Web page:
All compliant umbrella companies operate what is referred to as an ‘over-arching’ Contract of Employment; this is to maintain continuity of employment. Without the over-arching contract the worker would be engaged on a series of fixed term appointments at permanent workplaces, as it is the worker is employed by the umbrella company and works for them on a series of temporary assignments. In order for a contract to be over-arching it has to contain certain provisions as required by HMRC, these are as follows:

1. A Contract of Employment must first be in place i.e. a contract of service rather than a contract for services. To make this determination HMRC uses case law – Ready Mixed Concrete Ltd v. Minister of Pensions and National Insurance. The Judge in this case, MacKenna J summed up what is meant by a Contract of Employment (contract of service) as follows: “A contract of service exists if these three conditions are fulfilled.

(i) The servant agrees that, in consideration of a wage or other remuneration, he will provide his own work and skill in the performance of some service for his master.

(ii) He agrees, expressly or impliedly, that in the performance of that service he will be subject to the other’s control in a sufficient degree to make that other master.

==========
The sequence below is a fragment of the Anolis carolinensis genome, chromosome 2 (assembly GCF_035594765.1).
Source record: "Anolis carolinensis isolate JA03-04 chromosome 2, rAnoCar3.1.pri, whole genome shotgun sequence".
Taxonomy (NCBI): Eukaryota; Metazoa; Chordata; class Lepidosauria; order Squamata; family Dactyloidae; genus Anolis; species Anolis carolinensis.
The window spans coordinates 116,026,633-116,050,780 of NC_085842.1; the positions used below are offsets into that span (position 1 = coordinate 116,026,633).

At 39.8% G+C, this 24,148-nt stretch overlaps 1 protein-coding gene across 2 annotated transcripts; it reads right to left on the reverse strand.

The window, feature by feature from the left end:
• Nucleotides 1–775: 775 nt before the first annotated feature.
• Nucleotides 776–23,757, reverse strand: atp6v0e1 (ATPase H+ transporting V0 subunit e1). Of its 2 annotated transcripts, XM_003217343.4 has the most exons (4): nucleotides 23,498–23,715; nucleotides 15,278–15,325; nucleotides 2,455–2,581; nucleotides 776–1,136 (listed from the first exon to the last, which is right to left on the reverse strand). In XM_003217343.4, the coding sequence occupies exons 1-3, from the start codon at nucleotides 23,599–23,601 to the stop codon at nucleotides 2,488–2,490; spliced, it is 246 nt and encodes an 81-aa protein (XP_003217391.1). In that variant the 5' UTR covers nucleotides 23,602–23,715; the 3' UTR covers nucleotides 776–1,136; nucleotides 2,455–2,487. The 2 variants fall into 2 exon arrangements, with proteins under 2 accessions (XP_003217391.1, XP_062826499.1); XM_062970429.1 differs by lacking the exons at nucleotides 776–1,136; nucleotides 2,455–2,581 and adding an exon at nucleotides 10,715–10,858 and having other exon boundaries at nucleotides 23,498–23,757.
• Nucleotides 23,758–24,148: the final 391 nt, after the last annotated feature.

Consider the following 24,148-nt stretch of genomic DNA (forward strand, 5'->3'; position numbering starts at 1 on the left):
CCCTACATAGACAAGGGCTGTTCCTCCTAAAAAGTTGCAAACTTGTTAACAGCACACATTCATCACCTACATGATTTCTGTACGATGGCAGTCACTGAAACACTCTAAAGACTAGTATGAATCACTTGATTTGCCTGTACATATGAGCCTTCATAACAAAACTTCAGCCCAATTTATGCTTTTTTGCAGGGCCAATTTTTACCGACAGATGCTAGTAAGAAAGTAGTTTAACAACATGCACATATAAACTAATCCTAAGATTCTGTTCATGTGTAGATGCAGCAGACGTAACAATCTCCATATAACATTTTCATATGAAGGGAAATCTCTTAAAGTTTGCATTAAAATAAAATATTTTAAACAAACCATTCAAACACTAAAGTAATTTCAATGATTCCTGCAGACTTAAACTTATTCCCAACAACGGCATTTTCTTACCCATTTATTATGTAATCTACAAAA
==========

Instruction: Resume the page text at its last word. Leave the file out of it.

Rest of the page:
(iii) The other provisions of the contract are consistent with its being a contract of service. As to (i). There must be a wage or other remuneration. Otherwise there will be no consideration, and without consideration no contract of any kind. The servant must be obliged to provide his own work and skill. Freedom to do a job by one’s own hands or by anothers is inconsistent with a contract of service, though a limited or occasional power of delegation may not be….” These considerations mark the contract as being ‘of service’ rather than ‘for service’ where there would be no direction and control, no obligation for personal service, financial risk and opportunity for profit. (As an aside, these are also the determining factors when deciding IR35 status).

2. As umbrella companies have the statutory obligations of any other employer the contract must also contain reference to paid holiday entitlement, sick pay, maternity and paternity pay.

3. An umbrella company has a contractual obligation to guarantee a minimum number of hours of work in any 12 month period which is akin to paying a retainer i.e. there would be a guarantee of earnings regardless of whether there is work to be done. The acceptable number of hours guaranteed in an over-arching contract to satisfy HMRC on this point is 336 hours.